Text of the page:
On June 30, 2022, Act 52-2022 (“Act 52”) was signed by the Governor of Puerto Rico, to among others, amend Act 135-1997 (“Act 135”), Act 73-2008 (“Act 73”) and Act 60-2019 (“Act 60”) to allow exempt businesses engaged in manufacturing or other similar activities in Puerto Rico (“Exempt Business”) that have been subject to the Act 154-2010 excise tax regime (Act 154 Tax Regime”) to transition into a new income tax framework (“New Income Tax Framework”). This New Income Tax Framework provides that an Exempt Business electing the new framework will be subject to a 10.5% income tax rate on industrial development income (“IDI”), in lieu of any other tax.
Act 52 also provides that the 10.5% income tax rate on IDI will increase to 15% if Section 250(a)(3), Section 11(b), Section 951A, or any other Section of the United States Internal Revenue Code of 1986, as amended (“U.S. Code”) were to be amended to impose an income tax of at least 15% on all or part of the income of a controlled foreign corporation (“CFC”). This provision was intended to be activated, or be triggered in the event of any change in the CFC Global Intangible Low-Taxed Income (“GILTI”) rules or other CFC rules that could occur under the U.S. Code in response to changes in policy concerning the taxation of this type of income or changes that could occur in reaction to the implementation of the global minimum tax of at least a 15% being proposed by the Organization for Economic Co-operation and Development (“OECD”) agreements and the Pillar II model rules.
On August 16, 2022, President Biden signed the Inflation Reduction Act, P.L. 117-69 (“IRA”), which amended certain provisions of the U.S. Code, including Sections 55 and 59 of the U.S. Code and added a new Section 56A to impose a 15% alternative minimum tax on the “adjusted financial statement income” of certain corporations with profits that exceed a certain threshold (the “15% AFSI AMT”) for taxable years beginning after December 31, 2022. As enacted, the 15% AFSI AMT is not intended to be imposed on all CFCs.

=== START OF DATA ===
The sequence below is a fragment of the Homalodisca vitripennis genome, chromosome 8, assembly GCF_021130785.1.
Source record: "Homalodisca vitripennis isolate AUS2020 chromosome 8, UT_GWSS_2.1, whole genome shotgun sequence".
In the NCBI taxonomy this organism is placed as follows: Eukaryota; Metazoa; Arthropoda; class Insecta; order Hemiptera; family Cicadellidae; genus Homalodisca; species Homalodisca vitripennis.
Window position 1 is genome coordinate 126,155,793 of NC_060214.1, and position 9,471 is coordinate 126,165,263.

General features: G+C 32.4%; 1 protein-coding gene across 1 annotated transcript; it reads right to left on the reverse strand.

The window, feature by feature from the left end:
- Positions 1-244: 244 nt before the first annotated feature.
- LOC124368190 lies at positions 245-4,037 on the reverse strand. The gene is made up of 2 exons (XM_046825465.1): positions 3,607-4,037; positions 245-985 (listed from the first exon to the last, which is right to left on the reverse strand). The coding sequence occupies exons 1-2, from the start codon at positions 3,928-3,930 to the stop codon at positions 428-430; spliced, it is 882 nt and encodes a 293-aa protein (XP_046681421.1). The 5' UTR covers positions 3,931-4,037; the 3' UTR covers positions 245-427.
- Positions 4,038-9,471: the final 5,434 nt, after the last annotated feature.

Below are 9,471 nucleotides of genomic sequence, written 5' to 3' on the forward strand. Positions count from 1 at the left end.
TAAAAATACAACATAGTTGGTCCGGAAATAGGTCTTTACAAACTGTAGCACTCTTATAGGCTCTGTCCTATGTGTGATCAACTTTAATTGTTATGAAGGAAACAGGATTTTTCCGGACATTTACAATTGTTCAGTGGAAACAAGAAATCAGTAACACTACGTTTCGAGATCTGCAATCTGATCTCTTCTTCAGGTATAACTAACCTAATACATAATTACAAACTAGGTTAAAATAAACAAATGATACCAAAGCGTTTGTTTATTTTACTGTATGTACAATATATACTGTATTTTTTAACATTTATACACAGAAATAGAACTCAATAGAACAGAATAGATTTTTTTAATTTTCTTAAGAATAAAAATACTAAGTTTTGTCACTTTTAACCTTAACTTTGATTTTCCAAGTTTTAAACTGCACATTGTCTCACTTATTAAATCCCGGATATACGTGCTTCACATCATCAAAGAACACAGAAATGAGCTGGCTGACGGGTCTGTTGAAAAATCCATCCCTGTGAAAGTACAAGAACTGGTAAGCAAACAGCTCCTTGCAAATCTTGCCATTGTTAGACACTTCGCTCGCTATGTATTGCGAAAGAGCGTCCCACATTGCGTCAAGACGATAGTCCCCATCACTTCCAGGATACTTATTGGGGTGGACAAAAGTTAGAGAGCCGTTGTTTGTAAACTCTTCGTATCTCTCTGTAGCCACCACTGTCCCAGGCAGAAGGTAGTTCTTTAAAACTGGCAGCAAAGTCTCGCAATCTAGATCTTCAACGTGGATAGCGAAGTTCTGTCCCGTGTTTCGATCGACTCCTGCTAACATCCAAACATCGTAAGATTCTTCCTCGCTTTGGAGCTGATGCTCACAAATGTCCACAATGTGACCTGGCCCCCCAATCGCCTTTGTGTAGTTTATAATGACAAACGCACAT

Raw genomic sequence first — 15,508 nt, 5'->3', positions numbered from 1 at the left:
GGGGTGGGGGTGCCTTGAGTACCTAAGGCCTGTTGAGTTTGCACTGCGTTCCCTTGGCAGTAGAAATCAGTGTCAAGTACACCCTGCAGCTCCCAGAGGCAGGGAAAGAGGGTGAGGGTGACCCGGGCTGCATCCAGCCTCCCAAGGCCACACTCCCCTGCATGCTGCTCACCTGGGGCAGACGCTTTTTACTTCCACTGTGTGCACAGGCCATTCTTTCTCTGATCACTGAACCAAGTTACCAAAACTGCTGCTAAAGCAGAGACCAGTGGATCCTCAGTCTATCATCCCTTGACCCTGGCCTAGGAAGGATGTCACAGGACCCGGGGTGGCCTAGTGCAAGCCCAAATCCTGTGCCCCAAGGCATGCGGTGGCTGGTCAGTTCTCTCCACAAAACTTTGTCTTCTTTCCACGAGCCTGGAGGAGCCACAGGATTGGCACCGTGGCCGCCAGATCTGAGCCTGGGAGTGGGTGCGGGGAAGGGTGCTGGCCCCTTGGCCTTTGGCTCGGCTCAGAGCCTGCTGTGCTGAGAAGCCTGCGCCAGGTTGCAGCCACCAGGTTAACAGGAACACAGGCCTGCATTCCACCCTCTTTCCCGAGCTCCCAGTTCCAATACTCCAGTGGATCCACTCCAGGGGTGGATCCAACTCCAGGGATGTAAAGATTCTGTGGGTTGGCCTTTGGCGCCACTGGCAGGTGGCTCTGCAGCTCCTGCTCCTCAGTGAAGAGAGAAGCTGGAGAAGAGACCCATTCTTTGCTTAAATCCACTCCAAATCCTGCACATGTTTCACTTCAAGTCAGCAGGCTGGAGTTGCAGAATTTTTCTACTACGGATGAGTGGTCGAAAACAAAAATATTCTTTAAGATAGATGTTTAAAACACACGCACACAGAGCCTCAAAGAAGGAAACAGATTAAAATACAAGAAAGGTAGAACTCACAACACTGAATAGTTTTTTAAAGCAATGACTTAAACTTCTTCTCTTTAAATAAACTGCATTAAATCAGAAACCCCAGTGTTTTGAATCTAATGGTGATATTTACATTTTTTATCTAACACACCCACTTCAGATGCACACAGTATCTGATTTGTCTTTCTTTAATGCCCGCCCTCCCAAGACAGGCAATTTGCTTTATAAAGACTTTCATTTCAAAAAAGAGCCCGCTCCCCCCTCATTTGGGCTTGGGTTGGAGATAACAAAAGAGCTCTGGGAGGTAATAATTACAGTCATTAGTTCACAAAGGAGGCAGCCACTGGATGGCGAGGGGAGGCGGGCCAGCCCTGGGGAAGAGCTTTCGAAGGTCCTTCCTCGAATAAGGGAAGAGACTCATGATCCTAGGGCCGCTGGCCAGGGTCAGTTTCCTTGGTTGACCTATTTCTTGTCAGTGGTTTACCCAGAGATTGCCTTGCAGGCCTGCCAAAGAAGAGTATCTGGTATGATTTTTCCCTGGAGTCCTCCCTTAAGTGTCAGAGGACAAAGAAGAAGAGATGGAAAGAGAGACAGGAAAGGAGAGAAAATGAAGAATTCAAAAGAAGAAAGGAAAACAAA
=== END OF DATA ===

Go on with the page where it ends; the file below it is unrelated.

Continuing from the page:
The 15% AFSI AMT is not automatically imposed in a taxable year as it will apply only if it exceeds the regular tax liability of the corporation for the taxable year. In addition, the 15% AFSI AMT is based on the “adjusted financial statement income” of a corporation and not on the regular tax rules of the U.S. Code under which the GILTI and CFC rules operate. Moreover, the 15% AFSI AMT paid on a certain tax year can be claimed as a tax credit in subsequent taxable years against the taxpayers’ regular tax liability. Finally, the 15% AFSI AMT is not an income inclusion rule and does not seem to have a relationship with the global minimum tax rules being proposed by the OECD agreements and the Pillar II model rules.
Based on the above, the Department issues this Informative Bulletin to notify that the amendments to the U.S. Code enacted through the IRA do not activate the 15% income tax rate on IDI under the New Income Tax Framework established in the new Sections 3A of Act 135 and Act 73-2008 and Sections 2062.01(a)(3) and (b)(4) of Act 60, respectively.
The provisions of this Informative Bulletin are effective immediately.
For additional information regarding the provisions of this Informative Bulletin, you may send an email to firstname.lastname@example.org.
Francisco Parés Alicea